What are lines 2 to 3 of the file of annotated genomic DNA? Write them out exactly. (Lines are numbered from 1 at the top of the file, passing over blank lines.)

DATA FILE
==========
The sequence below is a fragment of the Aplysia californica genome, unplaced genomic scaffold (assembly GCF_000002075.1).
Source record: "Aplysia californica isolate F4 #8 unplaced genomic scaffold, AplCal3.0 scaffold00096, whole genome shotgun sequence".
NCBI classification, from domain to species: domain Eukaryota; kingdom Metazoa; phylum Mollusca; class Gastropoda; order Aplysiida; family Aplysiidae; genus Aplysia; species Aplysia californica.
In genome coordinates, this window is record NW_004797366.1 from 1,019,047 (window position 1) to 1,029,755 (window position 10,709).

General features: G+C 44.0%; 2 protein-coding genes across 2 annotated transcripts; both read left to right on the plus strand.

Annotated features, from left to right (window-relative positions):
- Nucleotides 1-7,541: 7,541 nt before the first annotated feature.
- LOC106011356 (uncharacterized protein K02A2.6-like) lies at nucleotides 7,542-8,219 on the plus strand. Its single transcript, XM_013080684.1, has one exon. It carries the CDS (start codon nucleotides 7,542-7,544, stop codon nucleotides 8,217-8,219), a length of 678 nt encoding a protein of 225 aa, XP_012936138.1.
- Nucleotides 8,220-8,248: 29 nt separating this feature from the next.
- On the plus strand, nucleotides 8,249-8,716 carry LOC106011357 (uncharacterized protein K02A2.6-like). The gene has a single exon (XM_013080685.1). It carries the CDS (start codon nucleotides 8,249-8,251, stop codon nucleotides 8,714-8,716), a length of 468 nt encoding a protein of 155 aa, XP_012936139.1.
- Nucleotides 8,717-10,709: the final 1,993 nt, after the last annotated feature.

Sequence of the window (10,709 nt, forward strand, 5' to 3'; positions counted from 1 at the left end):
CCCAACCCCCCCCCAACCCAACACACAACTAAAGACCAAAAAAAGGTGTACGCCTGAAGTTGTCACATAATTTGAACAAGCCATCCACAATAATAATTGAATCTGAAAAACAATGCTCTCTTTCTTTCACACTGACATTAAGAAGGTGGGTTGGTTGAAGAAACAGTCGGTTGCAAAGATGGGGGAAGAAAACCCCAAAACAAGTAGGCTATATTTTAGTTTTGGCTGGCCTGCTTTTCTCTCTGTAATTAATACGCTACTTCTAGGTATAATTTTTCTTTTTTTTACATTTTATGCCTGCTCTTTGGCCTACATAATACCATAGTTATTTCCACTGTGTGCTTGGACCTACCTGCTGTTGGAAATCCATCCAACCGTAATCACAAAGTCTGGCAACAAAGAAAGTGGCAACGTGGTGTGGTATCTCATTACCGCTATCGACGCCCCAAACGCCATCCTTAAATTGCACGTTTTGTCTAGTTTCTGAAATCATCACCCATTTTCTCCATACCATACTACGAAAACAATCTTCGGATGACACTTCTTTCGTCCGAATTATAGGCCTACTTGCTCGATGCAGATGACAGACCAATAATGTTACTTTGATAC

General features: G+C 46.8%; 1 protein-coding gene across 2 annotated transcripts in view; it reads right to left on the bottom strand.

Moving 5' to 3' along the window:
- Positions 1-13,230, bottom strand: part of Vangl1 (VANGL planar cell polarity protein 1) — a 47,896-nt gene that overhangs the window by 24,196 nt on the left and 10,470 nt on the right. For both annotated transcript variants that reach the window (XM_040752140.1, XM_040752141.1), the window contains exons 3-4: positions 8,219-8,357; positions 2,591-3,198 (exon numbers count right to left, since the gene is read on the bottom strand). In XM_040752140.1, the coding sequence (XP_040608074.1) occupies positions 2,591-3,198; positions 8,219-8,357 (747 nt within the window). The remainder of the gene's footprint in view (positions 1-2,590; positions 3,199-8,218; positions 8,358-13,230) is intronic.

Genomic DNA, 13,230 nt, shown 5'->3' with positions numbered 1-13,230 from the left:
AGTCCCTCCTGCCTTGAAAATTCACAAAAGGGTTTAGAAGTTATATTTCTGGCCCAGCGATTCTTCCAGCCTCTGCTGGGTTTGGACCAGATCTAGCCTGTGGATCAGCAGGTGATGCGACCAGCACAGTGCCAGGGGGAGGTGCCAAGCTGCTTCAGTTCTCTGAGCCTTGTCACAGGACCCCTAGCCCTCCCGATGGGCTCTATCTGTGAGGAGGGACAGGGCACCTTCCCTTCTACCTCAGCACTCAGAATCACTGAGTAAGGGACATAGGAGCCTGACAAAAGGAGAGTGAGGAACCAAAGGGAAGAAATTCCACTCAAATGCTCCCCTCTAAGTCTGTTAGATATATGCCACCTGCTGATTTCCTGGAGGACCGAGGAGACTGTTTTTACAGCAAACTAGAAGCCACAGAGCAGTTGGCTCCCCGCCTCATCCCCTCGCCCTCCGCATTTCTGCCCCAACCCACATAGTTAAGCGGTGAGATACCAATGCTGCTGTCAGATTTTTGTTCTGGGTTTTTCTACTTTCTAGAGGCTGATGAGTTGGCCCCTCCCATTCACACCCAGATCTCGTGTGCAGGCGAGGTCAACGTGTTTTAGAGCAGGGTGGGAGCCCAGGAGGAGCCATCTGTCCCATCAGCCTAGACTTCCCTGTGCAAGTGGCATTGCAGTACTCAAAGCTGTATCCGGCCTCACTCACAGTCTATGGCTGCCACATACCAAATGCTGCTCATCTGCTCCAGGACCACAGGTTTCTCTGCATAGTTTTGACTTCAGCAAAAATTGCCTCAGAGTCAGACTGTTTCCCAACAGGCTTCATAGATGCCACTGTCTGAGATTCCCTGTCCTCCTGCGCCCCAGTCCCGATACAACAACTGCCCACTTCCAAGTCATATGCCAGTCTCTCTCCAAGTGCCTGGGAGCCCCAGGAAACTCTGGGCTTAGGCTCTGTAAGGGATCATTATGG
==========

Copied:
Source record: "Aplysia californica isolate F4 #8 unplaced genomic scaffold, AplCal3.0 scaffold00096, whole genome shotgun sequence".
NCBI classification, from domain to species: domain Eukaryota; kingdom Metazoa; phylum Mollusca; class Gastropoda; order Aplysiida; family Aplysiidae; genus Aplysia; species Aplysia californica.